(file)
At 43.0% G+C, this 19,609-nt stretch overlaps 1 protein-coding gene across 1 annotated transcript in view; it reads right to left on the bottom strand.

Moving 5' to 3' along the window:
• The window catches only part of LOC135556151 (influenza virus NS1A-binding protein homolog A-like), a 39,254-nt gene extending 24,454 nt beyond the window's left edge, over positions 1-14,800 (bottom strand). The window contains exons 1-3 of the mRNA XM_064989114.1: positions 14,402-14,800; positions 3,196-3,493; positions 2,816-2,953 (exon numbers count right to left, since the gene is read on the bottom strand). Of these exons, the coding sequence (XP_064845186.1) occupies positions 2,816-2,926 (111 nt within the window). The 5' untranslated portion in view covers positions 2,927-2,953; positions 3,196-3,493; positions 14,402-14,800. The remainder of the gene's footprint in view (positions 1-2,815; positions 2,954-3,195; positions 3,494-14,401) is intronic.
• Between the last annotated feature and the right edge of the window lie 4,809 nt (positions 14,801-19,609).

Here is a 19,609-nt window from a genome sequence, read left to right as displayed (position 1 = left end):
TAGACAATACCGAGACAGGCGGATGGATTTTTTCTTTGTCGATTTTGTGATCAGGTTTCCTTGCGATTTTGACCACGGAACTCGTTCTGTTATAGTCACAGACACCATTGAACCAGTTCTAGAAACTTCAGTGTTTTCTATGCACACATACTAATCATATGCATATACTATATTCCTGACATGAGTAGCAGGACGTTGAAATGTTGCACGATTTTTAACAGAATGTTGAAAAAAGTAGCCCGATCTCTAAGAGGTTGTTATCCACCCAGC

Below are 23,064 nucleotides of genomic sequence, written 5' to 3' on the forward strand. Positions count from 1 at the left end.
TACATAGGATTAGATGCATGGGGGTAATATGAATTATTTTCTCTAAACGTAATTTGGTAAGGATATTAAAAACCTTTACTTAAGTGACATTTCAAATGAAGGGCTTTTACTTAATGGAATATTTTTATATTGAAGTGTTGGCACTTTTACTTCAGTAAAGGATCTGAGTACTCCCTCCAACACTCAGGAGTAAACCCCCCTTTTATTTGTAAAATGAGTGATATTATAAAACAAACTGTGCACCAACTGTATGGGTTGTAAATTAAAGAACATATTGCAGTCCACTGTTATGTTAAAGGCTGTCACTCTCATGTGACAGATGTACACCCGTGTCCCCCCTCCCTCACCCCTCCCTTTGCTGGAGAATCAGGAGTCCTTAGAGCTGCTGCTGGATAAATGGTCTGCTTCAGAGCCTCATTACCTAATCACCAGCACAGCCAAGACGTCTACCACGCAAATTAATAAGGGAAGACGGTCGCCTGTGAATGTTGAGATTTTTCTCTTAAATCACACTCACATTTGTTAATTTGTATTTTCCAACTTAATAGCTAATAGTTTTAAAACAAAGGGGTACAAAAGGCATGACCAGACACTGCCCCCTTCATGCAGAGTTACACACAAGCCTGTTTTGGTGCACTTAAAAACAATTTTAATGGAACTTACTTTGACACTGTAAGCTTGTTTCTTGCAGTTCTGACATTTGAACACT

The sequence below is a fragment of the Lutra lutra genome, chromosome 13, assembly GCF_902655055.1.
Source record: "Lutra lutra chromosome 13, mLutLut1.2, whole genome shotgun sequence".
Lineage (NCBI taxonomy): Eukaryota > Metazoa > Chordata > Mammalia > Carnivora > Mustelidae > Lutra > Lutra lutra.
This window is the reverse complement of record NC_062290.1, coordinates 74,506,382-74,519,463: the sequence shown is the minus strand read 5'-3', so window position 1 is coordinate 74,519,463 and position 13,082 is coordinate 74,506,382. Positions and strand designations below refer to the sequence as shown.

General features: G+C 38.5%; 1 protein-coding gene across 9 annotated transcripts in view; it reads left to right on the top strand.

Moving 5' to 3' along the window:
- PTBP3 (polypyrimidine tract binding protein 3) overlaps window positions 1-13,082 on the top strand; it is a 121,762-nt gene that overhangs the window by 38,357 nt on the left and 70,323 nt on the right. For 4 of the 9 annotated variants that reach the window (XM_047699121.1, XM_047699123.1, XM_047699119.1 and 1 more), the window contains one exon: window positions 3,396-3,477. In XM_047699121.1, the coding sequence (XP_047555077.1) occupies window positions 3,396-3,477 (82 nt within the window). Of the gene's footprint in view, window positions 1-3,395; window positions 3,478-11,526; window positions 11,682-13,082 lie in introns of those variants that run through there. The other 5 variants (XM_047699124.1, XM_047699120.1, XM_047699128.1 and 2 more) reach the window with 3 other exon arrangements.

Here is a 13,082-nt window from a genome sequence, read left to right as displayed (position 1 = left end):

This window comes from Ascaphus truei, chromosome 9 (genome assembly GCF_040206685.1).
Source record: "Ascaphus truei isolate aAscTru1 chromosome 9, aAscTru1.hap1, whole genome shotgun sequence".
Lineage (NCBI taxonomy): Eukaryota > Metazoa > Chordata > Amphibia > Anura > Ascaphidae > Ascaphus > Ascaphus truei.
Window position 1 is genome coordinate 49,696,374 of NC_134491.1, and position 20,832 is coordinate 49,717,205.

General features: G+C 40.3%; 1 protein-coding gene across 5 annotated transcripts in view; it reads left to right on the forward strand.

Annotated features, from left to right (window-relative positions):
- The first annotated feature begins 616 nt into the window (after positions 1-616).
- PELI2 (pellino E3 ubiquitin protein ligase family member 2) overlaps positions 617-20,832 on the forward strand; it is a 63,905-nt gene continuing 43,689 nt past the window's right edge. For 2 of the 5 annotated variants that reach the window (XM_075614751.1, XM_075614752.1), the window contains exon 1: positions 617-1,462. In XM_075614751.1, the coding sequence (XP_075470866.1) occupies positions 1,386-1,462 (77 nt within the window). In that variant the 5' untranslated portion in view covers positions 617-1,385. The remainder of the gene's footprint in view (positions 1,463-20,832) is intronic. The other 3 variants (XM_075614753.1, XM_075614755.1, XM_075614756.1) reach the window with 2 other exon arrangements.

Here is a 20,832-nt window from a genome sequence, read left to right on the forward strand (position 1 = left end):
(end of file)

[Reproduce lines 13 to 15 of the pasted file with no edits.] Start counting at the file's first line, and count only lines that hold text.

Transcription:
General features: G+C 38.5%; 1 protein-coding gene across 9 annotated transcripts in view; it reads left to right on the top strand.

Moving 5' to 3' along the window:
- PTBP3 (polypyrimidine tract binding protein 3) overlaps window positions 1-13,082 on the top strand; it is a 121,762-nt gene that overhangs the window by 38,357 nt on the left and 70,323 nt on the right. For 4 of the 9 annotated variants that reach the window (XM_047699121.1, XM_047699123.1, XM_047699119.1 and 1 more), the window contains one exon: window positions 3,396-3,477. In XM_047699121.1, the coding sequence (XP_047555077.1) occupies window positions 3,396-3,477 (82 nt within the window). Of the gene's footprint in view, window positions 1-3,395; window positions 3,478-11,526; window positions 11,682-13,082 lie in introns of those variants that run through there. The other 5 variants (XM_047699124.1, XM_047699120.1, XM_047699128.1 and 2 more) reach the window with 3 other exon arrangements.